Secretary of State Clinton: There's a great exhalation of breath going on around the world … on Israel-Palestinian situation, We'll be working on a series of short-term obectives, but we'll wait until Mitchell gets back

Here are excerpts from remarks with reporters today by U.S. Secretary of State Hilary Rodham Clinton: “There’s a great exhalation of breath going on around the world as people express their appreciation for the new direction that’s being set and the team that’s put together by the President to carry out our foreign policy goals. And as I said when I came here last week, you know, we view defense, diplomacy, and development as the three pillars of American foreign policy. That’s not rhetoric. That is our commitment. That’s how we are proceeding”…

President Obama “reserves the right to engage in whatever way he deems best, at whatever time he chooses to further American interests. And clearly, that is not limited to any one country. It is a broad statement of our approach. We are engaged ourselves in a vigorous policy analysis of a number of problems and challenges that we face around the world. And we will be, you know, rolling out ideas and plans as we go forward. The President and I thought it was important that we, as quickly as possible, set forth our policies in the Middle East and Afghanistan and Pakistan, because we knew we wanted to reengage vigorously from the very beginning in the Middle East. And, you know, we chose as an envoy someone who – we have great confidence in his ability to do that. And to carry the message from the President, from myself, from our government that, you know, we’re going to be working on a series of short-term objectives with respect to the Israeli-Palestinian situation, but that we remain committed to the long-term objective of a comprehensive peace that provides security in the context of a two-state solution for the Palestinians …

“QUESTION: both you and the President in the wake of the Israeli-Hamas conflict have talked a lot about the plight of Palestinians while recognizing Israel’s right to self-defense, but you’ve put a lot of emphasis on the Palestinian plight. And I was wondering if you think that the Israeli campaign, given the fact that Hamas is still in control of Gaza and still on the ground and not completely decapitated, do you think that that was a counterproductive mission?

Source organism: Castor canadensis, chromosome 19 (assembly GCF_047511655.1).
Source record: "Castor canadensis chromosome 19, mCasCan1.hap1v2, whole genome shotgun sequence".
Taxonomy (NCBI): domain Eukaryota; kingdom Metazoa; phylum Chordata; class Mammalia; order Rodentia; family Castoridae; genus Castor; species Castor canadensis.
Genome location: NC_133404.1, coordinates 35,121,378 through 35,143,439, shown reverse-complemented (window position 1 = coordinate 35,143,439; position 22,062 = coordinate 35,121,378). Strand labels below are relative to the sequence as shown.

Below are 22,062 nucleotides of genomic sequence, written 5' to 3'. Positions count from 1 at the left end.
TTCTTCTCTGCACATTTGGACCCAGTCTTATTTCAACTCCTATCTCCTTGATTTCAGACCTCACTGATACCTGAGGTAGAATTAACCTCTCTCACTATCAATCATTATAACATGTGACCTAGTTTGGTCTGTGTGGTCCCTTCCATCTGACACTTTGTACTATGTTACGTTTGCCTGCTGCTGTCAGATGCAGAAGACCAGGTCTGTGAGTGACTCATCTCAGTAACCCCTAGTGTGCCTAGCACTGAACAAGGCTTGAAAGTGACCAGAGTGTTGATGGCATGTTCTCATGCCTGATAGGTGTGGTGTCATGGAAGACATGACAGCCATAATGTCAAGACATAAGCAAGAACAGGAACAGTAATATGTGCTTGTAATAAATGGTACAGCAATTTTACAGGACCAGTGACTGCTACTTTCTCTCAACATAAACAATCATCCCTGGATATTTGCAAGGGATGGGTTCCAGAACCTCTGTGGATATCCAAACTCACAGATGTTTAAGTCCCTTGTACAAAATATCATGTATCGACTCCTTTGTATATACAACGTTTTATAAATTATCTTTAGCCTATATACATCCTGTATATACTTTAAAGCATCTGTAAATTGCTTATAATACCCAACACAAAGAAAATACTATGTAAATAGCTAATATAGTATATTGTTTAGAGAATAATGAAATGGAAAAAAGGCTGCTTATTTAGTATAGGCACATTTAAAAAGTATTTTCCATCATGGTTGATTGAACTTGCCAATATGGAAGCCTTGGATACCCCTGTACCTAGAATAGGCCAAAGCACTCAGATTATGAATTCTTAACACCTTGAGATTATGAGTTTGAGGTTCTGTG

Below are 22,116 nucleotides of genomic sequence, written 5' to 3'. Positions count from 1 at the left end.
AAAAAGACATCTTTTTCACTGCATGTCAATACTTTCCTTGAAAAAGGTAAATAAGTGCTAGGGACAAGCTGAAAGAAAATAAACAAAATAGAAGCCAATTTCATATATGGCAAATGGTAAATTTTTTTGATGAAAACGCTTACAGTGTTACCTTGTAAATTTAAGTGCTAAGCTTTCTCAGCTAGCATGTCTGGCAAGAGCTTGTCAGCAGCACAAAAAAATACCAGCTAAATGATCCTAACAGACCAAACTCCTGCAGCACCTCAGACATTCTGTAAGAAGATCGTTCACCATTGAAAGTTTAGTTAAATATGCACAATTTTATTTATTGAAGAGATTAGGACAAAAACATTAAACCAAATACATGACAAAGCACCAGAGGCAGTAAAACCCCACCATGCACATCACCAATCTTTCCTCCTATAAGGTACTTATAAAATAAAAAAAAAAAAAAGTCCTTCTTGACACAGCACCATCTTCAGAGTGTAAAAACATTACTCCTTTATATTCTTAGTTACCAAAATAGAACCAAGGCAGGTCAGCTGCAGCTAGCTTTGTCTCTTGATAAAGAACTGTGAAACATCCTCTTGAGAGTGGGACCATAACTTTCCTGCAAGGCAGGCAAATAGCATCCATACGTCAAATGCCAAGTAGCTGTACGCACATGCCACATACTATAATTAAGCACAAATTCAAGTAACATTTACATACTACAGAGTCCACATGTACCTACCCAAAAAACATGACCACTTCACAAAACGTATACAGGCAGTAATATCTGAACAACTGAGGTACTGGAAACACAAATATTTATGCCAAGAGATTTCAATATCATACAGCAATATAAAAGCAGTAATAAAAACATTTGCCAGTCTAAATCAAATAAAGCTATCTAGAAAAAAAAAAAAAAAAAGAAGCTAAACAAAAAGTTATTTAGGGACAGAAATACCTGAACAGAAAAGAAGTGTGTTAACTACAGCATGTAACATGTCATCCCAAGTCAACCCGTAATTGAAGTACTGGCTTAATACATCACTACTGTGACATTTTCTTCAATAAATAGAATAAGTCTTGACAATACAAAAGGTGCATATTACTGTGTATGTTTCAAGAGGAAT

“SECRETARY CLINTON: You know, I think we’ve said all we’re going to say about the Israeli-Palestinian situation as we send our envoy out. I think we want to give him the opportunity to listen and bring back his impressions and information. And we are at this moment focused only on the Israel-Palestinian track. And I think it’s important to put the emphasis where it rightly belongs. We have, as I said, some short-term objectives such as a durable ceasefire, which as you know has receded somewhat today because of the offensive action against the IDF along the border. But of course, we’re concerned about the humanitarian suffering. We’re concerned any time innocent civilians, Palestinian or Israeli, are attacked. That’s why we support Israel’s right to self-defense. The rocket barrages, which are getting closer and closer to populated areas, cannot go unanswered. And it’s, you know, regrettable that the Hamas leadership apparently believes that it is in their interest to provoke the right of self-defense instead of building a better future for the people of Gaza. We are supporting the efforts by the Palestinian Authority under President Abbas and Prime Minister Fayyad to try to support the humanitarian efforts. We will participate with our own contributions. The United States is currently the single largest contributor to Palestinian aid, and we will be adding even more because we believe that it’s important to help those who have been damaged and suffering. But again, this is one of those situations that we’re going to await the report of our envoy. I mean, that’s why we chose Senator Mitchell. We have a lot of confidence in his knowledge of the area and his political ear, so you not only hear what people say but what the meaning behind the words might be. So we’re going to wait and let him report back to us about the way forward…”

Next! George Mitchell coming to update his listening